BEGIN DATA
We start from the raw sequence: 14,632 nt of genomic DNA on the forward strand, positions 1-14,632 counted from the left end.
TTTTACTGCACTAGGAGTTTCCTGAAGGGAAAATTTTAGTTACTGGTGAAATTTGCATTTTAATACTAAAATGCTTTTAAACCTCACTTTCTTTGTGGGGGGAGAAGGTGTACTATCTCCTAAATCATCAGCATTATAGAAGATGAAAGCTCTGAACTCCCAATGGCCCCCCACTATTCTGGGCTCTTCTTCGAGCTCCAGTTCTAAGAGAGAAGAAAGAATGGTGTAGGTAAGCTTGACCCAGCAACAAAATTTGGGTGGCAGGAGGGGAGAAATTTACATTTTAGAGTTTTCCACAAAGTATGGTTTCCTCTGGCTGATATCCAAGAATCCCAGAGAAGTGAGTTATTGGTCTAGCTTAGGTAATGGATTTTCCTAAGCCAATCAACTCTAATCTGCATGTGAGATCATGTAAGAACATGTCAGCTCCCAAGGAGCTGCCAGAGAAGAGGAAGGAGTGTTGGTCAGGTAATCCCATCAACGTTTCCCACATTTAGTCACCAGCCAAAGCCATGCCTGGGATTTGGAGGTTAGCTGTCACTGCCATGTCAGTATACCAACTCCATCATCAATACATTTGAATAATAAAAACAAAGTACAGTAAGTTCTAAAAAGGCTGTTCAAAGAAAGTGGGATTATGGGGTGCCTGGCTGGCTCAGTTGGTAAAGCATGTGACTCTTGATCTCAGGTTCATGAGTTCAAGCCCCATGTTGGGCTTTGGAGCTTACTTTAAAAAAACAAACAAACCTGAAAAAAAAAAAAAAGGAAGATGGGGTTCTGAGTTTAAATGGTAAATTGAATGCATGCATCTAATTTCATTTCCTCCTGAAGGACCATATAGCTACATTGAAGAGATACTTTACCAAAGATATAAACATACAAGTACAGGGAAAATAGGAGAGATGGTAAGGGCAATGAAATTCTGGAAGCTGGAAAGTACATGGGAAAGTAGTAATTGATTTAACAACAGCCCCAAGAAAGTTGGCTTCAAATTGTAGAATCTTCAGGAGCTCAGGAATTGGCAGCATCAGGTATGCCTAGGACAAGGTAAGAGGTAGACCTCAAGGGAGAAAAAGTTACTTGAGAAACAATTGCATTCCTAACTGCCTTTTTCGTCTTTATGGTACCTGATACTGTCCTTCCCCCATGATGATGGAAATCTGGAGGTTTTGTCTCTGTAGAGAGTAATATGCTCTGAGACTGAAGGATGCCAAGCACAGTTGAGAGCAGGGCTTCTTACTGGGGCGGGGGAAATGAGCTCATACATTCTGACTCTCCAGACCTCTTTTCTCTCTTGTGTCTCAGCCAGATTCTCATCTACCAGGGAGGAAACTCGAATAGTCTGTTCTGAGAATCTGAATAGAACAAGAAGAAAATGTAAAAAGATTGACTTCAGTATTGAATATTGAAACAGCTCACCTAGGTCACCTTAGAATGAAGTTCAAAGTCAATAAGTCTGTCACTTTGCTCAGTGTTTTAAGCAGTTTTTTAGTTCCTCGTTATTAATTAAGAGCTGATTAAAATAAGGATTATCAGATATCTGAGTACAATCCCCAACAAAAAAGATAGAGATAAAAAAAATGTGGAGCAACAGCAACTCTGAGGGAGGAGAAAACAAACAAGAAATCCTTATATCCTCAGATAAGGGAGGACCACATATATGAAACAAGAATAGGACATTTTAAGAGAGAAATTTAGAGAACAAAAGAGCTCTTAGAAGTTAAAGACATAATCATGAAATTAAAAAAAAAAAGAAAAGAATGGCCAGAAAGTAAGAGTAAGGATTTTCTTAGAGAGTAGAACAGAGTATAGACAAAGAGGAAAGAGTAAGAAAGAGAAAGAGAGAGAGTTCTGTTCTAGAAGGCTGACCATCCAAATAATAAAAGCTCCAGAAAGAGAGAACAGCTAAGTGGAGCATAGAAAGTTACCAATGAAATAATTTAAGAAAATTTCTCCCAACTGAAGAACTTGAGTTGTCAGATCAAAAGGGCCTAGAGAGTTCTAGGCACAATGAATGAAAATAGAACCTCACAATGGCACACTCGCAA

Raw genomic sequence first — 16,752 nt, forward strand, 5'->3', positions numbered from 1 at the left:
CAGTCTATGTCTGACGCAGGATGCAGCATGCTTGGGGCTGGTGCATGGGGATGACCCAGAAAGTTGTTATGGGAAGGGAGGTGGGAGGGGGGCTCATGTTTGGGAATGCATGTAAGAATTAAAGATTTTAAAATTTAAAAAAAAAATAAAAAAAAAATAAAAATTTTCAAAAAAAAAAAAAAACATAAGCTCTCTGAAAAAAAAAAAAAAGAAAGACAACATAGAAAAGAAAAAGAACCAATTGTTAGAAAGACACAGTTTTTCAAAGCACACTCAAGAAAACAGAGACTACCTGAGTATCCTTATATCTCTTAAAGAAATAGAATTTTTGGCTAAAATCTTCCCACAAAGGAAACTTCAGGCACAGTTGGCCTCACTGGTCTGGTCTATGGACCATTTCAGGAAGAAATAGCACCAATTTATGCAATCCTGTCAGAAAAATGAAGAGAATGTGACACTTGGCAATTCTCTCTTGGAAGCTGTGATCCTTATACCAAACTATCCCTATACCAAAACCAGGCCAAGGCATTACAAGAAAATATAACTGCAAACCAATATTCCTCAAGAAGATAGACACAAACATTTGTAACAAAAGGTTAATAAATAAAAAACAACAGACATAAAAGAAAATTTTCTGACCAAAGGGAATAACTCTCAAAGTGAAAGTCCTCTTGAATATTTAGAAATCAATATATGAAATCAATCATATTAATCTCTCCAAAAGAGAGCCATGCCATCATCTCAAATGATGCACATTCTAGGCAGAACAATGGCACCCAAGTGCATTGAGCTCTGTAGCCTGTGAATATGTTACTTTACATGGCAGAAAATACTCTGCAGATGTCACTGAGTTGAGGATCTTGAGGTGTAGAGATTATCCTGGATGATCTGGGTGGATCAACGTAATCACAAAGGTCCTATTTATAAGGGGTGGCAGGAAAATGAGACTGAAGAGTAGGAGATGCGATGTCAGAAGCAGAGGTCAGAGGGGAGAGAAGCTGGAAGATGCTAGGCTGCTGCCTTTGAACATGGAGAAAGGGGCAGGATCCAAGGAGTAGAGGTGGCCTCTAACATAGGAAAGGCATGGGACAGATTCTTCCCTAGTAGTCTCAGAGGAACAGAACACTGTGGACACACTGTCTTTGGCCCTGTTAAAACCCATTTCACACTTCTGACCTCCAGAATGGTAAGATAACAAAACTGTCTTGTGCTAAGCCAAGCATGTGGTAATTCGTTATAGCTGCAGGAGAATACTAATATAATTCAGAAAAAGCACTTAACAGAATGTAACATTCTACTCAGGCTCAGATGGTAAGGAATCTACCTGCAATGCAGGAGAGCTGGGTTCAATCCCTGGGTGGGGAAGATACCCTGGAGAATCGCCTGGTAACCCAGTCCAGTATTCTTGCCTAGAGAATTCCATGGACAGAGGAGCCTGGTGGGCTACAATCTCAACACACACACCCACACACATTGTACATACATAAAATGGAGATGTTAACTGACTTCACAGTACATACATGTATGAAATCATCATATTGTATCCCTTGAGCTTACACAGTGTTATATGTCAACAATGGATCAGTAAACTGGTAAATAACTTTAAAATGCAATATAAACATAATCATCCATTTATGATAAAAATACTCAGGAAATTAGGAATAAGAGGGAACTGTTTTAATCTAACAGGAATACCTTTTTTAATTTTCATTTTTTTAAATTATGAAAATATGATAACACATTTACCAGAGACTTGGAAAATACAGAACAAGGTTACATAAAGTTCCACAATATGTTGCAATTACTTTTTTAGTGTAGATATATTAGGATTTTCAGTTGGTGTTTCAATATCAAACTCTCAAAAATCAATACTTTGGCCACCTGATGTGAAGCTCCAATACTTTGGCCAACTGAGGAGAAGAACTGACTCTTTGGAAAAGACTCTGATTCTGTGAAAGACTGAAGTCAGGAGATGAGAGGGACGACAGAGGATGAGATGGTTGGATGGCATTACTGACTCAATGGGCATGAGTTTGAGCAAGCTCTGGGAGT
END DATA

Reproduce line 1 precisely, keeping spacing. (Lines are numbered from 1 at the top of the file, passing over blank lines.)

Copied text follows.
We start from the raw sequence: 14,632 nt of genomic DNA on the forward strand, positions 1-14,632 counted from the left end.